Considering Java app development, as it seems to be fairly multipurpose, and well entrenched.

In my spare time, I've decided to get into club level motorsport - JDM spec Nissan 180sx with around 300hp at the rears, coilovers, sway bars, etc, etc...

And that's pretty much it.

Will try to update this more regularly :)

smash.

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moving right along...

smash smash writes  |  more than 9 years ago Well, time to get another job. Just recently handed in my notice, I've had enough.

Not really much more to add, my last day is next friday. Anyone looking for a unix/networking guy in the Perth, Western Australia area (part time work preferred, starting my own business), please feel free to email me :D

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IPsec under BSD - update

smash smash writes  |  more than 10 years ago Well, so far so good.

The wireless IPsec link has been working flawlessly - the only problems I have encountered so far have been key lifetimes (they're too far short by default), and a power outage. The link is point to point via a middle hop, and this device is in another companies office.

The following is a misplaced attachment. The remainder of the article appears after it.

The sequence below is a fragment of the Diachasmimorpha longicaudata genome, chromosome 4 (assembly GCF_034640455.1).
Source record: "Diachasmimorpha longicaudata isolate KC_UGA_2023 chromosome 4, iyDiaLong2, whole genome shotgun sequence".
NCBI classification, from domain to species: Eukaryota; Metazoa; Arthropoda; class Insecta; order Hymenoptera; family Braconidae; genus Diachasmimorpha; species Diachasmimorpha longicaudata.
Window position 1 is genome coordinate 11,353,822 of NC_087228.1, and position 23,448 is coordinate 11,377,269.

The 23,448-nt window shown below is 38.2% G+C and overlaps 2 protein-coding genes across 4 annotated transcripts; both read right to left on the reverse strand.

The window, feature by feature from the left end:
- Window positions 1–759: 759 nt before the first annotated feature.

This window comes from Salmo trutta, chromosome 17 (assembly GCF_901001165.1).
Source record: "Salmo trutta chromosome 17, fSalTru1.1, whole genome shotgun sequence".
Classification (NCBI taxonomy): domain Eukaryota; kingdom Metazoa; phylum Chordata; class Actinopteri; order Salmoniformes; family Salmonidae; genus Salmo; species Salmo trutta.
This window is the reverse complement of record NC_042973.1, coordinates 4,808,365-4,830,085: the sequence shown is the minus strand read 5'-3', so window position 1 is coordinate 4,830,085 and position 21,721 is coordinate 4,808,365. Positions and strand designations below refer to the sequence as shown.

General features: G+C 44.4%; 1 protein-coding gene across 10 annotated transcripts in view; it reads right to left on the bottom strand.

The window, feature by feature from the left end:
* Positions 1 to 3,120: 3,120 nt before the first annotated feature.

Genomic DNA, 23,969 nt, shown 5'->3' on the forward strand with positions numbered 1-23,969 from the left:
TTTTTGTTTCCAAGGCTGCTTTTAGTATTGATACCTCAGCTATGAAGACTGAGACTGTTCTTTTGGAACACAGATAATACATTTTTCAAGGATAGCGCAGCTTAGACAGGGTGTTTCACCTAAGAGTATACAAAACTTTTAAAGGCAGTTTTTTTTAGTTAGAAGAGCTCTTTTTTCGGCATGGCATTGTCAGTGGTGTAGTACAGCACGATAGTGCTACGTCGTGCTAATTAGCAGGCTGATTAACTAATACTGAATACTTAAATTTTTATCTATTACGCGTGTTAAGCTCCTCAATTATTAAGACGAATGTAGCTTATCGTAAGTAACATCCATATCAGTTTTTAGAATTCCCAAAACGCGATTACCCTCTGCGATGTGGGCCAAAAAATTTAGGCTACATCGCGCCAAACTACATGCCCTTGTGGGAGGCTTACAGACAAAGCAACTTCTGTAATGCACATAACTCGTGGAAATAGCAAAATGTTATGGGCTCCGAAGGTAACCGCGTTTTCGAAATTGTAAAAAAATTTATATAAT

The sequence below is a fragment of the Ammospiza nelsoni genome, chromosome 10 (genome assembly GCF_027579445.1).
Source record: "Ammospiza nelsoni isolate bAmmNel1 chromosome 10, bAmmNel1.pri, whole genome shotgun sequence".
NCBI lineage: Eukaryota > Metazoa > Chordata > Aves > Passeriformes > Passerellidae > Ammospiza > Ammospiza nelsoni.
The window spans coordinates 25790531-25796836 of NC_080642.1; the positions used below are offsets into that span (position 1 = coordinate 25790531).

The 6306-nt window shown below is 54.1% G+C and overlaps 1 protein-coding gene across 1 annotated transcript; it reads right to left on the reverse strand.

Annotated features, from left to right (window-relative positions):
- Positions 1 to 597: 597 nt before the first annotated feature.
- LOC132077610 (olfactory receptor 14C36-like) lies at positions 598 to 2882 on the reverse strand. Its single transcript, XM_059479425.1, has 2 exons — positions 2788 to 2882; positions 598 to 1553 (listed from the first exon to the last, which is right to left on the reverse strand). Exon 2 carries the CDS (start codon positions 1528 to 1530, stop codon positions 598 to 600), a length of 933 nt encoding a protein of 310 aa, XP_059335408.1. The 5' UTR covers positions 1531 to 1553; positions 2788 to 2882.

They had an extended power outage the other day, and comms were lost...

Not too bad - over 3 months uptime without a hiccup :)

I'm still halfway through writing up the documentation - it will be linked here when its finished.

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IPSec in FreeBSD

smash smash writes  |  more than 11 years ago Well, I've been setting up a wireless link between 2 of our offices at work lately, and I don't trust WEP encryption anymore than I trust Microsoft IIS, so I've been playing with IPSec in tunnel mode under FreeBSD.

Each end of the link is run by a Linksys WAP11 access point, hooked up to a FreeBSD firewall box running IPSec in tunnel mode.

The IPSec documentation is a little confusing on this type of setup, as it goes on about setting up a gif interface to use for tunnelling, however as far as I can see, its not required.

In my situation, instead of setting up a gif interface, I simply ended up using the NIC connected to the wireless bridge in its place - running tcpdump on either end is showing the packets as being ESP encrypted, so as far as I can see it all looks sweet.

Think I'll try putting together some documentation on it and submitting...

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FreeBSD 5.0

smash smash writes  |  more than 11 years ago Well, I downloaded and installed FreeBSd 5.0 the other day, and it seems that the installer is a little bit screwy - in particular, it failed to newfs my /var slice, and as a result it wasn't mounted, and /var was unpacked under the root.

I rebooted, manually newfs'd and moved /var from the root to it, but I'm guessing some permissions didn't come across properly, as X, and vi complained about access to /var/tmp.

Couldn't be bothered sorting it out, and went back to 4.7 for the time being...

Think I'll wait for 5.0.1 or 5.1 - some of the new features are very enticing (proper threads, devfs, etc), but for the time being, 4.7 works well enough for me :)